A UPR was also seen to be significantly increased in the lungs of OVA sensitized and challenged mice (OVA–OVA mice) (56). This UPR was characterized by the initial increase in ER resident chaperones, such as GRP78, GRP94, and subsequent expression of the maladaptive UPR marker CHOP. Interestingly, the asthma like phenotype characterized by histological/biochemical markers and AHR become more prominent under maladaptive UPR conditions, indicating the presence of chronic ER stress in asthma. Pretreatment (preventive regimen) in mice with chemical chaperones [glycerol, trehalose, and trimethylamine-N-oxide (TMAO)] that increase the protein folding capacity of the ER reduced the maladaptive UPR, resulting in less severe AHR, inflammation, mucus metaplasia, and collagen deposition. Moreover, the therapeutic application of chaperones (4-PBA and TMAO) with ongoing allergen challenge, effectively controlled the maladaptive UPR response and abovementioned asthmatic features. This highlights the potential of targeting ER/URP as therapeutic intervention for asthma (56).
Upregulated ORMDL3 Activity Induces the ER Stress in Asthma
ORMDL3 is an ER resident transmembrane protein that can be induced by allergens, IL-4/-13 via STAT6 activation (57) and has been associated with asthma susceptibility (58–60). ORMDL3 negatively regulates calcium (Ca2+) influx in the ER and promotes UPR activation. ORMDL3 directly interacts and inhibits the activity of sarco-endoplasmic reticulum Ca2+ ATPase 2b, impeding the uptake of cytoplasmic Ca2+ into ER, therefore leading to increased PERK–eIF2a and UPR activity (Figure 2) (61). The reduced activity of SERCA by ORMDL3 may contribute to airway remodeling in asthma as Ca2+ homeostasis in airway smooth muscles is important for airway remodeling, regulating cell proliferation, cell spreading, and pro-inflammatory cytokine release (62). Overexpression of ORMDL3 results in a decrease in Ca2+ levels in the ER, leading to increased cytosolic Ca2+, which in turn activates apoptosis, via Bax and Bak (Figure 2) (63). Cells deficient in both Bax and Bak are resistant to ER stress/UPR-mediated apoptosis. The asthmatic bronchial epithelium has been shown to have increased expression of ORMLD3, and this is associated with dysregulated Ca2+ homeostasis and increased ER stress/UPR (64).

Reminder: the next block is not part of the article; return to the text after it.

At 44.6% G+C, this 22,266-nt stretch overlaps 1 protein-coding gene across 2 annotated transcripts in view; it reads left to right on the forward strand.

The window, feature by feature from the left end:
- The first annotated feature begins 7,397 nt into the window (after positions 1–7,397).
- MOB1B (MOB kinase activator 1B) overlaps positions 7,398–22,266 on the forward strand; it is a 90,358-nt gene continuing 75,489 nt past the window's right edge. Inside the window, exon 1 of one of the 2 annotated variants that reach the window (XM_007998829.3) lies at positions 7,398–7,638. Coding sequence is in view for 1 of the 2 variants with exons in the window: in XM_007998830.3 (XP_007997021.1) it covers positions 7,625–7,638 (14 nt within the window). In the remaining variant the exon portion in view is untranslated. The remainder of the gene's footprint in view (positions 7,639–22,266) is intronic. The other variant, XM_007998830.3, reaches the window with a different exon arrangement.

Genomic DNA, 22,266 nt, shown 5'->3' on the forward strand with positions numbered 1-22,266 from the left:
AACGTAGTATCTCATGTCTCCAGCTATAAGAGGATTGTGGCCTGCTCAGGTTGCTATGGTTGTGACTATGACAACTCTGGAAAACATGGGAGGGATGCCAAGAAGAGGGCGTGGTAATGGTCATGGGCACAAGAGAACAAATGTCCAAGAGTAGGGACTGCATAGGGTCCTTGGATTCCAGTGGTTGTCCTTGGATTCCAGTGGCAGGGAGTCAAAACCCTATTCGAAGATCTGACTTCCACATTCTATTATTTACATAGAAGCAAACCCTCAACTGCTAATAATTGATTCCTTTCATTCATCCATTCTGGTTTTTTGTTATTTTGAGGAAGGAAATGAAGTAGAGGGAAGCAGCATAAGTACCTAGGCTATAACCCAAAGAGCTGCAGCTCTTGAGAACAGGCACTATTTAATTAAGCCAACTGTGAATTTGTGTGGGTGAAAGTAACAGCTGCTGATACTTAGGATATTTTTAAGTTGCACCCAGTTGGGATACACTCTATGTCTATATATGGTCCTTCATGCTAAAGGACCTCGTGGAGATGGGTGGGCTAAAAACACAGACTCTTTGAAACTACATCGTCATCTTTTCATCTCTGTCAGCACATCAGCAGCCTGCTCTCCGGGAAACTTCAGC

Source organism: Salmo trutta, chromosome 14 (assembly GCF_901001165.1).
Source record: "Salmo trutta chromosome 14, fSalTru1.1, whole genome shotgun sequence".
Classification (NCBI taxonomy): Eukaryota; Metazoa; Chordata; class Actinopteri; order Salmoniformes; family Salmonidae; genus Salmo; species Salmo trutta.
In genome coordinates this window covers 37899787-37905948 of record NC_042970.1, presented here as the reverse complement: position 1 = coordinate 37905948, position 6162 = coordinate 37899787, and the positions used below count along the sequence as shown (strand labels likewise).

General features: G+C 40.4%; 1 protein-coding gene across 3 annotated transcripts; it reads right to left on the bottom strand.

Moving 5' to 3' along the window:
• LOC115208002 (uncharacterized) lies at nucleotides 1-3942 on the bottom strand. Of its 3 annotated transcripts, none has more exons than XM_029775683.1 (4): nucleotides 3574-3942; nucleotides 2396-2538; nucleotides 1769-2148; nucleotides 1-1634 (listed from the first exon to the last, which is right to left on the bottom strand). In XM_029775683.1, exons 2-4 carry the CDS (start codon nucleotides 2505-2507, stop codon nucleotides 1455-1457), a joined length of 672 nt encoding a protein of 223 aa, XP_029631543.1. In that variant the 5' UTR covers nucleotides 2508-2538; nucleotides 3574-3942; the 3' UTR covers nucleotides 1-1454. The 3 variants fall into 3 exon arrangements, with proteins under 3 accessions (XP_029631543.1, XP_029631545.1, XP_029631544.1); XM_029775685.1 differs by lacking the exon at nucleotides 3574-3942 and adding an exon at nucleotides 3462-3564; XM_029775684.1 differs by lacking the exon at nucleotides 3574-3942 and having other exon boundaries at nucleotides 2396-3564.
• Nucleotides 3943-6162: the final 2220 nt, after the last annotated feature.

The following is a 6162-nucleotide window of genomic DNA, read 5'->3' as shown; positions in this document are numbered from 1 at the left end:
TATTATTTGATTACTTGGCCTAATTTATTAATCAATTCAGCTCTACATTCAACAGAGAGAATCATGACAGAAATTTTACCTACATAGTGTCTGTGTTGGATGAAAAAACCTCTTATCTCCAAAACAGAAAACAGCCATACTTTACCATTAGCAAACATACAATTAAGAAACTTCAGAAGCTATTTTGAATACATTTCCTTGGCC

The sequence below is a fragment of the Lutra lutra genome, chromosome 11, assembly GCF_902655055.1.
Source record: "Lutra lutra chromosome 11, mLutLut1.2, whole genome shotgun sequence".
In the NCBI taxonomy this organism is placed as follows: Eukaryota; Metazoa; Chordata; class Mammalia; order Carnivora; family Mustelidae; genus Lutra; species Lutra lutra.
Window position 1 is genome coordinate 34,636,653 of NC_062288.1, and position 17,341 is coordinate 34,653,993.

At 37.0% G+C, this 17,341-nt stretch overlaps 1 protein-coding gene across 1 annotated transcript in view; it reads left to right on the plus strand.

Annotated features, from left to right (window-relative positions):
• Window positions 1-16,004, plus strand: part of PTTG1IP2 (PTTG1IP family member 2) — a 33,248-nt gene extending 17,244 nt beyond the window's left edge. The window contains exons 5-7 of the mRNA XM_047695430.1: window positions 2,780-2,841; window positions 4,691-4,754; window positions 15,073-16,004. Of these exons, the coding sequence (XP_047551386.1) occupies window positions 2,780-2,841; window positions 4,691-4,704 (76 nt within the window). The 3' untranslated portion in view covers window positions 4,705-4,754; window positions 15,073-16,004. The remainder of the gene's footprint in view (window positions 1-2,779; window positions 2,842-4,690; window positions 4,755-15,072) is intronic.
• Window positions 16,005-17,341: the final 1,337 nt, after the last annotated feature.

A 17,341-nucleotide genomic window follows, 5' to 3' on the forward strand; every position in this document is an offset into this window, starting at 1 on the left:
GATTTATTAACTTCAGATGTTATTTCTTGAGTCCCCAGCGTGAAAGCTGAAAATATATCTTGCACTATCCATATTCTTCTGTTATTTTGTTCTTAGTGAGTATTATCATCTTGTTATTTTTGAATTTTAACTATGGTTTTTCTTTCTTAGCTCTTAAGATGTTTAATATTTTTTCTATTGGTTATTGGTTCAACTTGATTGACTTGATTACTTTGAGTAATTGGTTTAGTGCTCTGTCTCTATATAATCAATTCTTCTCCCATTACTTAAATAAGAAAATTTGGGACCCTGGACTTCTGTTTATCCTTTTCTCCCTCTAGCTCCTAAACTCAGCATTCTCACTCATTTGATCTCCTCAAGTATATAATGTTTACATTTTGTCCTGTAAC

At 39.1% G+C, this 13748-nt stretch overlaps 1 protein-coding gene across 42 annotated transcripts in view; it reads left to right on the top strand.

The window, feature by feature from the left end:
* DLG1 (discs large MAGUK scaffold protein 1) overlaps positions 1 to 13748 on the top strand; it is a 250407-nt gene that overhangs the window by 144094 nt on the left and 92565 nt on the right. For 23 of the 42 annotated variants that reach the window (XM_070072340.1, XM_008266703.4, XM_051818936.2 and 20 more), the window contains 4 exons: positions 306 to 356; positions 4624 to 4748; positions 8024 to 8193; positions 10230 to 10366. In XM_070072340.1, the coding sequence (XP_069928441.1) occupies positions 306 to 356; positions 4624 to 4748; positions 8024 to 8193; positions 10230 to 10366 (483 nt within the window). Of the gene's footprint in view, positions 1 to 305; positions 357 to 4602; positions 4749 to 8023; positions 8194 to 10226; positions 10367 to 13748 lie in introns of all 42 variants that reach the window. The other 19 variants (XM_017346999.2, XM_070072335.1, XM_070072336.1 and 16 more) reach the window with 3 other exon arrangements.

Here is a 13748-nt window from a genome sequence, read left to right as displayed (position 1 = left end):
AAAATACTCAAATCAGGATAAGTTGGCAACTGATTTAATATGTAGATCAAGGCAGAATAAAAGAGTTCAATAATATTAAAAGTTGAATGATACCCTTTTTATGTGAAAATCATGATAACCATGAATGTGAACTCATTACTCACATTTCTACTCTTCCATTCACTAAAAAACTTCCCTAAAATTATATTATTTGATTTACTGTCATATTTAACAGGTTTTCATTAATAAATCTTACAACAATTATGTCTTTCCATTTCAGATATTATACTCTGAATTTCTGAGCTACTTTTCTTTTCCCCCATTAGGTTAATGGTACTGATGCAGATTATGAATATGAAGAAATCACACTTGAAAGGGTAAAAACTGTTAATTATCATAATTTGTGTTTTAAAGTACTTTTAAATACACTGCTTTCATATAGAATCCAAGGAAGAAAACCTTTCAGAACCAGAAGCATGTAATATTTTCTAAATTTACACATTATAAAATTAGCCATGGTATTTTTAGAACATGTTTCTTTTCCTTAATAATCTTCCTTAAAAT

Figure 2. ORMDL3 induced unfolded protein response (UPR) signaling in airway epithelium. ORMDL3 is highly induced by allergens and interleukin (IL)-4/13 via STAT6 activation. Upregulated ORMDL3 negatively regulates the Ca2+ influx in endoplasmic reticulum (ER) by inhibiting the sarco-endoplasmic reticulum Ca2+ ATPase 2b (SERCA2b) activity and reducing the uptake of cytoplasmic Ca2+ into the ER. This results in activation of the protein kinase RNA-like endoplasmic reticulum kinase (PERK) signaling branch of the UPR leading to the attenuation of protein translation. SERCA dysfunction increases the cytoplasmic Ca2+ level and thereby and thereby initiate cellular apoptosis via Bax/Bak signaling. Increased ORMDL3 and Lyn kinase activity have also been show to activate the ATF6 branch of UPR resulting in increases of inflammatory cytokines secreted and mucus hypersecretion.